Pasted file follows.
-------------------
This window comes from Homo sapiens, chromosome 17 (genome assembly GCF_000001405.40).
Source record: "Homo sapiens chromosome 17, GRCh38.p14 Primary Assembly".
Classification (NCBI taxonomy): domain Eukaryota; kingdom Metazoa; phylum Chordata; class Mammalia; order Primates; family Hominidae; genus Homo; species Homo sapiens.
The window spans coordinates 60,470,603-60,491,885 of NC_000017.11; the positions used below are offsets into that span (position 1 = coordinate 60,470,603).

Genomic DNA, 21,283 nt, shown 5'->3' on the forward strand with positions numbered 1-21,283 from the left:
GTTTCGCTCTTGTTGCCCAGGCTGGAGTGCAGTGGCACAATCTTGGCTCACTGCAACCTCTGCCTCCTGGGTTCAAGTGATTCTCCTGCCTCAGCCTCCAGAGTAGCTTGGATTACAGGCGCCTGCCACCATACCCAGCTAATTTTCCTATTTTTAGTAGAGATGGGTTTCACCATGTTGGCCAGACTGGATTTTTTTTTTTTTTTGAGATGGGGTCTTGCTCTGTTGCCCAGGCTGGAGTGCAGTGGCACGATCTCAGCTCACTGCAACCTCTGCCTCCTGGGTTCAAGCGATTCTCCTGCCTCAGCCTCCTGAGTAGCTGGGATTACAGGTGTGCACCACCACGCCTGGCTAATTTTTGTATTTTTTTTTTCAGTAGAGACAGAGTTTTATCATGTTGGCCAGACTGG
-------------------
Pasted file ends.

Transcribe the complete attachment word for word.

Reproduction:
This window comes from Homo sapiens, chromosome 17 (genome assembly GCF_000001405.40).
Source record: "Homo sapiens chromosome 17, GRCh38.p14 Primary Assembly".
Classification (NCBI taxonomy): domain Eukaryota; kingdom Metazoa; phylum Chordata; class Mammalia; order Primates; family Hominidae; genus Homo; species Homo sapiens.
The window spans coordinates 60,470,603-60,491,885 of NC_000017.11; the positions used below are offsets into that span (position 1 = coordinate 60,470,603).

Genomic DNA, 21,283 nt, shown 5'->3' on the forward strand with positions numbered 1-21,283 from the left:
GTTTCGCTCTTGTTGCCCAGGCTGGAGTGCAGTGGCACAATCTTGGCTCACTGCAACCTCTGCCTCCTGGGTTCAAGTGATTCTCCTGCCTCAGCCTCCAGAGTAGCTTGGATTACAGGCGCCTGCCACCATACCCAGCTAATTTTCCTATTTTTAGTAGAGATGGGTTTCACCATGTTGGCCAGACTGGATTTTTTTTTTTTTTTGAGATGGGGTCTTGCTCTGTTGCCCAGGCTGGAGTGCAGTGGCACGATCTCAGCTCACTGCAACCTCTGCCTCCTGGGTTCAAGCGATTCTCCTGCCTCAGCCTCCTGAGTAGCTGGGATTACAGGTGTGCACCACCACGCCTGGCTAATTTTTGTATTTTTTTTTTCAGTAGAGACAGAGTTTTATCATGTTGGCCAGACTGG